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As the former state attorney who wrote the briefs and argued the "same-sex benefits case" before the Alaska Supreme Court, I must take exception to the Empire's assertion, in Sunday's editorial, that the court's decision in that case was a "no-brainer." Having decided to grant benefits to dependents of state employees, not just the employees themselves, the Alaska Legislature for fiscal reasons had to draw a line limiting dependents who would be covered. It chose spouses and children - an easily administered line, and one that would seemingly limit "dependents" to those with a demonstrably close relationship to the employee. Note that this legislative decision was made nearly 50 years ago, when most gays and lesbians were still in the closet, and there were very few same-sex couples; for that reason the Legislature cannot be accused of making the decision because of a hatred of gays and lesbians. Note also that the spousal requirement for benefits also adversely affects far more opposite-sex couples than same-sex couples, simply because, as census data shows, there are far more unmarried opposite-sex couples than same-sex ones.
When, as in this case, a legislative classification (spouses versus non-spouses) affects only economic benefits, our Supreme Court has repeatedly said that the classification does not have to be perfect. In other words, the classification may seem to operate unfairly on certain individuals or groups without being unconstitutional. This reflects the fundamental doctrine of separation of powers - the Legislature makes the laws, under our constitution; those laws are presumed to be constitutional. The courts do not sit as a super-legislature to void laws whose wisdom the courts question. I believe, but the Supreme Court didn't, that the incidental adverse effect of the marriage requirement on same-sex couples, who may not legally marry, was an incidental effect of a necessary classification, and did not justify the result reached by the court. Though in recent years several appellate courts in other states (Oregon, Vermont and most obviously Massachusetts) have reached the same result as the Alaska Supreme Court did, there are probably more decisions rejecting that result.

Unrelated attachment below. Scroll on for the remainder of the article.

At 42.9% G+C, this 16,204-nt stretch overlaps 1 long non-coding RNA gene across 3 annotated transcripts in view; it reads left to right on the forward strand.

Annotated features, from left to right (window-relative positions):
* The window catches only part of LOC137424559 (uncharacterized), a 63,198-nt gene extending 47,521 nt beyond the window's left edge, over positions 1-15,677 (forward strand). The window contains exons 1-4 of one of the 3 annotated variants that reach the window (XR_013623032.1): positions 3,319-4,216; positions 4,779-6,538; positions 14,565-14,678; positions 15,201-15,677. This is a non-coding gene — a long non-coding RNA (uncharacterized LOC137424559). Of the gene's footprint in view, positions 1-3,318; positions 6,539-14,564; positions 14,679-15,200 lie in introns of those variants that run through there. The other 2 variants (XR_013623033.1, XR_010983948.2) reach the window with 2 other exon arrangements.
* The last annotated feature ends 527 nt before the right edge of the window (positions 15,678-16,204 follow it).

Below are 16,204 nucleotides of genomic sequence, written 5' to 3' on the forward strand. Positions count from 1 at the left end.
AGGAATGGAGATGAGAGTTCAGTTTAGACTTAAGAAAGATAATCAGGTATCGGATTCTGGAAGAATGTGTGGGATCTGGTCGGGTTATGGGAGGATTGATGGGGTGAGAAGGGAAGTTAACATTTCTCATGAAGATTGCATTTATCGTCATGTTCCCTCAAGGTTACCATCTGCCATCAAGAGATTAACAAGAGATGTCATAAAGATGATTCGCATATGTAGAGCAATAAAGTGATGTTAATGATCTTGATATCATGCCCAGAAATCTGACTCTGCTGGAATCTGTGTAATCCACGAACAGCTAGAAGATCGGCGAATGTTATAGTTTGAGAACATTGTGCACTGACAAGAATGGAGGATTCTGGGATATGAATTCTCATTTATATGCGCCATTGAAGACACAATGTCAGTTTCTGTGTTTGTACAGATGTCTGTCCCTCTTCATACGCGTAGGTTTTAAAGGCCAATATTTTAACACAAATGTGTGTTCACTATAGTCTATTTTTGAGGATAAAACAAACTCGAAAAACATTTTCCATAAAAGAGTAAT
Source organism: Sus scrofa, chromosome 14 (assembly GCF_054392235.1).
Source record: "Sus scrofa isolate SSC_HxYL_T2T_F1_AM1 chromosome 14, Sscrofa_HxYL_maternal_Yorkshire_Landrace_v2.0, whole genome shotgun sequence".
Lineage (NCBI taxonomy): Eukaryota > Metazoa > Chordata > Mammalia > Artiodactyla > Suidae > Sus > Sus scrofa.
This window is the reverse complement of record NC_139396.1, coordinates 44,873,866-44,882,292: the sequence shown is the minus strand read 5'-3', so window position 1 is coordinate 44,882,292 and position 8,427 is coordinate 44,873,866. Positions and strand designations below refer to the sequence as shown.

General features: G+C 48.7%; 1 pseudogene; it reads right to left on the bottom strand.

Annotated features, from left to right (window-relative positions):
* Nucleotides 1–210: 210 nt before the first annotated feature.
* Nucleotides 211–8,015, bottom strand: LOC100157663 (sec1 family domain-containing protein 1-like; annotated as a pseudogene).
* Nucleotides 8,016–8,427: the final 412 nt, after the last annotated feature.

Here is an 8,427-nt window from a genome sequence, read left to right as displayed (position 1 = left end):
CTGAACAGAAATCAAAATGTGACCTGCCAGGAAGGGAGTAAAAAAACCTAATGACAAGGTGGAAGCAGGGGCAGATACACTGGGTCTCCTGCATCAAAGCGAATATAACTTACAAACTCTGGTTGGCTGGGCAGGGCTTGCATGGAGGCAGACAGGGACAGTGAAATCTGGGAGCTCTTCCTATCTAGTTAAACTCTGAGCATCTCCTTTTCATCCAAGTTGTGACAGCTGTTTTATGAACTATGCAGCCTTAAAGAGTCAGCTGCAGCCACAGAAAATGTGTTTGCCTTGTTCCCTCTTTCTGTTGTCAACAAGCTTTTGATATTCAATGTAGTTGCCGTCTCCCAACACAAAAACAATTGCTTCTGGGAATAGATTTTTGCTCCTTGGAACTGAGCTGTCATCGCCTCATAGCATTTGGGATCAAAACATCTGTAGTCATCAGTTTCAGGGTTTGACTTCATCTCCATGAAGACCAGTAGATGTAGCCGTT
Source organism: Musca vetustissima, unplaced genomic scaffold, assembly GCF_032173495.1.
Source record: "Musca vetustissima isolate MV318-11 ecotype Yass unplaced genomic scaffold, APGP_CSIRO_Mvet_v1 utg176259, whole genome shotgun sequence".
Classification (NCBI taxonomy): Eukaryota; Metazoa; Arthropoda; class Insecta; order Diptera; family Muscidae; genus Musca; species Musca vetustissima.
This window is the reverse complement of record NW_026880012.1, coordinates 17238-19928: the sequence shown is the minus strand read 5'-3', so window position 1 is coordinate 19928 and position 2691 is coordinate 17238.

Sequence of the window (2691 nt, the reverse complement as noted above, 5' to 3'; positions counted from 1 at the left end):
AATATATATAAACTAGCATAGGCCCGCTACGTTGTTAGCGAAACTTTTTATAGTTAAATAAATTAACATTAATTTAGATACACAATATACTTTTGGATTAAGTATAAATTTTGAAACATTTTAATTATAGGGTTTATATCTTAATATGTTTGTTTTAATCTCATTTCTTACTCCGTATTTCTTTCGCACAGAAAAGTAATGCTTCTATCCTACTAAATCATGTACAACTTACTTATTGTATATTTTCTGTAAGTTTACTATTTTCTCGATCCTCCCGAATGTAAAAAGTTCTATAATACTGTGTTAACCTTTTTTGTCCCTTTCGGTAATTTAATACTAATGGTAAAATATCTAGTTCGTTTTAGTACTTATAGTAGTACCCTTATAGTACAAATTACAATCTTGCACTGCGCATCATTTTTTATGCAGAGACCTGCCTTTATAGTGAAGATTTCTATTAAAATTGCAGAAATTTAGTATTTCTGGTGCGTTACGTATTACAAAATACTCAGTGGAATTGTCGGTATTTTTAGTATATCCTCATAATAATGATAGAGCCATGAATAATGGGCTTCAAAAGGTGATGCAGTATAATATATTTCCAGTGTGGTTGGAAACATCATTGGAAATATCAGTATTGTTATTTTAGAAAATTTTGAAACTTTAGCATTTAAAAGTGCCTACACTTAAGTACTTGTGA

That said, however, I firmly agree with the Empire that the Supreme Court's decision, even if seen as erroneous, does not warrant an effort to amend the constitution. As your front-page article on Sunday discussed, Alaska is still seen as having one of the best state constitutions in the country, even 50 years after its adoption. One reason for this is that people don't run out to amend our fundamental document every time that the courts do something they don't like. As your editorial noted, the Supreme Court's decision in no way constitutes some sort of undercutting of the institution of marriage. It also will not place a significant financial burden on the state, just because there are not that many state employees living in same-sex relationships.
In a way, this case is similar to the U.S. Supreme Court cases that barred prayer in the schools and that ruled that flag-burning was protected by the First Amendment. Obviously many people were greatly offended by both of these decisions. But I believe that a truly reflective person (as opposed to a politician trying to score cheap political points) would have to admit that whatever harm may be caused by the absence of prayer in the schools, or the burning of flags at political demonstrations, is not so great as to warrant amending the constitution. Efforts are still being made regularly to amend the U.S. Constitution so as to allow prayer and to prohibit flag burning; fortunately, these efforts, which I believe to be purely politically motivated, have not succeeded. I hope that the same holds true of any effort to amend the Alaska Constitution in response to this case.
John Gaguine is an attorney who retired from the Alaska Department of Law after 15 years as an assistant attorney general. His primary client for most of that time was the Alaska Division of Retirement and Benefits.